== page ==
India ramps up military presence along China border (Lead, changing dateline)June 9th, 2009 - 4:08 pm ICT by IANS
New Delhi/Itanagar/Tezpur, June 9 (IANS) India is ramping up its military deployment along the border with China, positioning two army divisions, each comprising around 25,000 to 30,000 personnel, as also a squadron of frontline Sukhoi Su-30 MKI combat jets at a key airbase in the northeast, military officials said.
This apart, the induction of the first of three airborne warning and control systems (AWACS) aircraft will be a potent force multiplier in the military’s capabilities to monitor the movement of troops and aircraft in Chinese territory.
“Hitherto, the Indian defence establishment’s focus had been on Pakistan but there is a growing realisation that we cannot ignore China’s growing military might and its ability to quickly move troops and equipment thanks to the railway line it has built up to Lhasa,” a top military official told IANS, speaking on condition of anonymity.
“India and China might have put their border dispute on the back burner as they move ahead in other spheres but there is a growing realisation that we need to refocus on China, the warming diplomatic relations and the joint war games notwithstanding,” the officer added.
Thus, it was a matter of little surprise that India’s normally taciturn defence establishment chose to speak through a former Indian Army chief, Gen. J.J. Singh, who is now the governor of the strategic northeastern state of Arunachal Pradesh - parts of which Beijing claims - to detail its road map for the heightened deployment along the China border.
“To develop India’s capability to effectively meet the future security challenges, deployment of more troops along the India-China border is necessary,” Singh told reporters Monday in Arunachal Pradesh capital Itanagar.
He said two army divisions, each comprising around 25,000 to 30,000 personnel, along with artillery, medical, signals and engineering support, would be positioned along the 3,500 km long international border.
“The exercise would be completed in a phased manner in the next few years along with development of roads and other infrastructure along the borders,” Singh said.
“Increase of the force level, and improvement of weapons, fighting platforms, intelligence acquiring and other equipment are aimed at enhancing the capabilities of the Army troopers to effectively meet any sort of challenges,” he added.
This apart, a squadron of Su-30MKIs would become operational at the Tezpur air base in Assam next week.
A defence spokesperson said Tuesday four of the multi-role jets would land June 15 Tezpur, about 185 km north of Assam’s main city of Guwahati.
“Four Sukhoi 30 MKI fighter jets would land first and soon it would be a full squadron comprising of 18 aircraft,” defence spokesperson Colonel R. Kalia told IANS.
Capable of carrying nuclear weapons, the jet has been tailor-made to Indian specifications by its Russian designers and is now being manufactured under license in India by Hindustan Aeronautics Ltd (HAL) after the initial lot was bought in fly away condition.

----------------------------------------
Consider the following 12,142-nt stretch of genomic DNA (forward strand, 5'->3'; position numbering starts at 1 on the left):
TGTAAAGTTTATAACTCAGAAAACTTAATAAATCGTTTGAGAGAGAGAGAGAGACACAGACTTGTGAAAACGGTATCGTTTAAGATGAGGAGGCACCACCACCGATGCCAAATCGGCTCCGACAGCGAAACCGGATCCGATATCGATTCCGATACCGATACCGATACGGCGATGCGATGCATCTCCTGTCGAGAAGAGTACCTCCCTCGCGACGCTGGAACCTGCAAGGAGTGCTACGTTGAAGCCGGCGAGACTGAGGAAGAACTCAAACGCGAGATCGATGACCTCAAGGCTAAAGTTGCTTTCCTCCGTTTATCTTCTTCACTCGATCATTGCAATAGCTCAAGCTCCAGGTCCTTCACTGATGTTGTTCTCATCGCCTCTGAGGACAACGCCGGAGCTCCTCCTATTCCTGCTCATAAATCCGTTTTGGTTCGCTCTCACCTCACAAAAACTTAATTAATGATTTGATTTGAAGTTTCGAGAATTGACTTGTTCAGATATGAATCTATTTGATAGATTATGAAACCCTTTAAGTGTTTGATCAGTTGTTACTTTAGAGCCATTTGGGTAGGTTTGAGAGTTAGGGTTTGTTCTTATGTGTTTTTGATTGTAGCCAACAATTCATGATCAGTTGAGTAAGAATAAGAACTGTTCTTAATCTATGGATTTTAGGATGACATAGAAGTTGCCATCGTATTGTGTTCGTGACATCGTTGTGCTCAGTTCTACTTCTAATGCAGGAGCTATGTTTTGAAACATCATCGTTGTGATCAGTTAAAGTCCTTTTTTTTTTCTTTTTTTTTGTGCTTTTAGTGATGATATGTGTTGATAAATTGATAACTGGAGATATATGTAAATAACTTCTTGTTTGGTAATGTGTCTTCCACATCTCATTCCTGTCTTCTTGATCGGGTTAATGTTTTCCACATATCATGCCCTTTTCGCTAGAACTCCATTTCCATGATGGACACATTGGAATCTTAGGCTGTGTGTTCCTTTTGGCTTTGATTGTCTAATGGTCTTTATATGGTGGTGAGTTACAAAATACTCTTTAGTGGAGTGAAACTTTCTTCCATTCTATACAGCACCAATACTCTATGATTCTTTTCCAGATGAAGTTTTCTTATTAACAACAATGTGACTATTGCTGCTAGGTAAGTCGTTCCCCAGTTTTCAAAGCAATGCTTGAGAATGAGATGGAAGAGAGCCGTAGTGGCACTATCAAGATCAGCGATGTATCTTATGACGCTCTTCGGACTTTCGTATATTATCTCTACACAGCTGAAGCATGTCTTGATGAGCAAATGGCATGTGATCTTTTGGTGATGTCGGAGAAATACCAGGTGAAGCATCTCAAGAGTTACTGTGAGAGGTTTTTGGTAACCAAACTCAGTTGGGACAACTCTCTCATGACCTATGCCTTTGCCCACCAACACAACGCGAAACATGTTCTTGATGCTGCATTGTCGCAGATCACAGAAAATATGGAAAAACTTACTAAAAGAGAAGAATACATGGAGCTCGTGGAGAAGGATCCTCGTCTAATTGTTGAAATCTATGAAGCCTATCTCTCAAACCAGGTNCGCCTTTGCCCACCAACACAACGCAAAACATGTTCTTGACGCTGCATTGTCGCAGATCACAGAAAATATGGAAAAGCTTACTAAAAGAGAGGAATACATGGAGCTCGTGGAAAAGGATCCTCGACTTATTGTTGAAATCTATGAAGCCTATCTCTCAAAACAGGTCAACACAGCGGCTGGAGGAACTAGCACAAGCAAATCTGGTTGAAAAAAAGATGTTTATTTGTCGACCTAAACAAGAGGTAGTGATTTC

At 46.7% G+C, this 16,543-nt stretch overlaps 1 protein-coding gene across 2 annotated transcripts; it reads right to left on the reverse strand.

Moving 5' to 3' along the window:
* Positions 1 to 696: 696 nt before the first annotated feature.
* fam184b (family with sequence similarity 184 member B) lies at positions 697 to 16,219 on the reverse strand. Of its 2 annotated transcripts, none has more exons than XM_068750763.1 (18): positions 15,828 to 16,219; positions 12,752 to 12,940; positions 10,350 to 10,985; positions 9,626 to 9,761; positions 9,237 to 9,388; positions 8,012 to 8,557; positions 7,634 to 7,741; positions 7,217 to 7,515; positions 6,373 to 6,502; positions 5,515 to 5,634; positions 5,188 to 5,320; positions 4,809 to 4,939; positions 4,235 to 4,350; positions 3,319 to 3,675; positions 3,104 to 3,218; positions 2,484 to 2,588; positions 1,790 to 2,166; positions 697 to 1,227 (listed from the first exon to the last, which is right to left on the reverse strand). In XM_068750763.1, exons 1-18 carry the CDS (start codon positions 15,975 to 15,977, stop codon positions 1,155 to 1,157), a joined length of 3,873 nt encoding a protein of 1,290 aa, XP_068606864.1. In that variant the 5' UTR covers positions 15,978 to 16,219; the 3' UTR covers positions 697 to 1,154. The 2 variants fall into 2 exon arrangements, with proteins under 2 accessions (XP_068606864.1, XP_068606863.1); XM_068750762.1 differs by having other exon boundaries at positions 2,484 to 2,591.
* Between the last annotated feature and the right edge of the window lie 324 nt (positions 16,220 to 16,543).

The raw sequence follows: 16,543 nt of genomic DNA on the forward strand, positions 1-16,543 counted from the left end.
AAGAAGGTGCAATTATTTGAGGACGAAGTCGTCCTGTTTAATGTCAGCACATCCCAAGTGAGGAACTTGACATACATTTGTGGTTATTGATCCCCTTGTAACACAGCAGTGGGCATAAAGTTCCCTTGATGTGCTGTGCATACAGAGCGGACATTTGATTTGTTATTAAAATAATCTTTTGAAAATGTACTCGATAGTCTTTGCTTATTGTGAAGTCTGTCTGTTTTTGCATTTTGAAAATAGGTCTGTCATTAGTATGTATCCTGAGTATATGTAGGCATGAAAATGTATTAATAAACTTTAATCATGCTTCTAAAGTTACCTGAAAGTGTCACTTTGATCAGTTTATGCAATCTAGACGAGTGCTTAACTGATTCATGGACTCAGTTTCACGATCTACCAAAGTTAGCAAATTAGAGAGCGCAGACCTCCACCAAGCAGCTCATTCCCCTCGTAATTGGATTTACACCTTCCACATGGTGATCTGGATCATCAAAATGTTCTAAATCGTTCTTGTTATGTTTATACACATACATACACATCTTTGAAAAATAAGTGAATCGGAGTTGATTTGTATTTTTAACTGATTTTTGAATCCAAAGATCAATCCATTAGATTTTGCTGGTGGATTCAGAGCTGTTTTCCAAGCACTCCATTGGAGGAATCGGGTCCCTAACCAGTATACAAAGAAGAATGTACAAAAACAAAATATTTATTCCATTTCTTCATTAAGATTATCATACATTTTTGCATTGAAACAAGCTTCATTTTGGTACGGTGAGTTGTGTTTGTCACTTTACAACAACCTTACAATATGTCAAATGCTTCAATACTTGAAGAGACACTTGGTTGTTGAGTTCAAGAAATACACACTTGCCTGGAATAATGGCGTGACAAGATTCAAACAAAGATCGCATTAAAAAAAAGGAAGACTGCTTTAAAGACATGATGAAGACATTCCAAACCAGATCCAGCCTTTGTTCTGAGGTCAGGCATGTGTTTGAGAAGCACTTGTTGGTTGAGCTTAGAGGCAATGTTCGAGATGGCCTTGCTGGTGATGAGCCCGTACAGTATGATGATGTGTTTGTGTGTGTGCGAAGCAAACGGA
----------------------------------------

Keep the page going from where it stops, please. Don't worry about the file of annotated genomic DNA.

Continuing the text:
“There are more plans to improve infrastructure in the northeastern region, including developing four or five airfields and advanced landing grounds, besides putting our best assets in the region,” a senior IAF official said requesting not to be named.
The decision to set up a squadron of the most potent fighter jet in service with the IAF follows repeated allegations of Chinese incursions in the northeastern state of Arunachal Pradesh in the last few years.
The IAF base at Tezpur is within striking distance from the Chinese border along Arunachal Pradesh.
According to union home ministry reports, there were about 270 “violations” by China on India’s western, middle and eastern sectors in 2008, while there were 60 such incidents reported so far this year.
Beijing had in 2003 given up its territorial claim over the Indian state of Sikkim but was still holding on to its old stand that a vast stretch of Arunachal Pradesh belongs to them.
The mountainous state of Arunachal Pradesh shares a 1,030-km (650-mile) unfenced border with China.
The India-China border along Arunachal Pradesh is marked by the McMahon Line, a notional border which is now known as the Line of Actual Control (LAC).
India and China fought a bitter border war in 1962, with Chinese troops advancing deep into Arunachal Pradesh and inflicting heavy casualties on Indian troops.
The border dispute with China was inherited by India from British colonial rulers, who hosted a 1914 conference with the Tibetan and Chinese governments that set the border in what is now Arunachal Pradesh.
China has never recognised the 1914 boundary, known as the McMahon Line, and claims 90,000 sq km (34,750 square miles) — nearly all — of Arunachal Pradesh. India also accuses China of occupying 8,000 sq km (14,670 square miles) in Kashmir.
“Setting up of advanced air bases and plans to increase military strength in the region is to meet future national security challenges,” an army officer at the 4 Corps headquarters at Tezpur said on customary conditions of anonymity.
The defence ministry is also executing plans to develop more than 600 kilometers of roads along the Chinese border in Arunachal Pradesh that will be link to other road networks in the hinterland.